1National Center for Soybean Biotechnology, Department of Plant Microbiology and Pathology, University of Missouri, Columbia, MO 65211, U.S.A.; 2Department of Biology, Maryville College, Maryville, TN 37804, U.S.A.; 3Department of Computer Science, University of Missouri, Columbia, MO 65211, U.S.A.; 4Department of Biochemistry, University of Missouri, Columbia, MO 65211, U.S.A.; 5Proteomics Center, University of Missouri, Columbia, MO 65211, U.S.A.
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Accepted 6 January 2005.
Infection of soybean root hairs by Bradyrhizobium japonicum is the first of several complex events leading to nodulation. In the current proteomic study, soybean root hairs after inoculation with B. japonicum were separated from roots. Total proteins were analyzed by two-dimensional (2-D) polyacrylamide gel electrophoresis. In one experiment, 96 protein spots were analyzed by matrix-assisted laser desorption ionization time-of-flight (MALDI-TOF) mass spectrometry (MS) to compare protein profiles between uninoculated roots and root hairs. Another 37 spots, derived from inoculated root hairs over different timepoints, were also analyzed by tandem MS (MS/MS). As expected, some proteins were differentially expressed in root hairs compared with roots (e.g., a chitinase and phosphoenolpyruvate carboxylase). Out of 37 spots analyzed by MS/MS, 27 candidate proteins were identified by database comparisons. These included several proteins known to respond to rhizobial inoculation (e.g., peroxidase and phenylalanine-ammonia lyase). However, novel proteins were also identified (e.g., phospholipase D and phosphoglucomutase). This research establishes an excellent system for the study of root-hair infection by rhizobia and, in a more general sense, the functional genomics of a single, plant cell type. The results obtained also indicate that proteomic studies with soybean, lacking a complete genome sequence, are practical.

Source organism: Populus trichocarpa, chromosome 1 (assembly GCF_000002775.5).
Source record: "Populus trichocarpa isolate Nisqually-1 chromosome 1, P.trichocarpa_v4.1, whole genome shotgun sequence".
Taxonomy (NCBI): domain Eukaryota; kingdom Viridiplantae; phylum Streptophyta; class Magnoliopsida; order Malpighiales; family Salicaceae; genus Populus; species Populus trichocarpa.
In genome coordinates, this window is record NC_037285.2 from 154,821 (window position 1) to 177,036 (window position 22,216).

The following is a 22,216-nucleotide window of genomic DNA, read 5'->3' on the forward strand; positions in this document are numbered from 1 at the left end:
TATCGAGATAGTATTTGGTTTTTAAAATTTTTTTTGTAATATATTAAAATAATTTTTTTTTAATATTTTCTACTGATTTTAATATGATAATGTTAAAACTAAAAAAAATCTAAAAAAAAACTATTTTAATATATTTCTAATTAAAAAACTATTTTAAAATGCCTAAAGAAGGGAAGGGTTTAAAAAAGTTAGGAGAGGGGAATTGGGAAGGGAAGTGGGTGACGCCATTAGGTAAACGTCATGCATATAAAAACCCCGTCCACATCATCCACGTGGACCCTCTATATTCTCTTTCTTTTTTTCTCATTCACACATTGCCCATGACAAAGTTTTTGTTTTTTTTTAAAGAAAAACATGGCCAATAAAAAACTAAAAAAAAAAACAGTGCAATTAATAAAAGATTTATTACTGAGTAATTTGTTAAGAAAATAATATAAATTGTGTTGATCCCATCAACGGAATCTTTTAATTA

© 2005 The American Phytopathological Society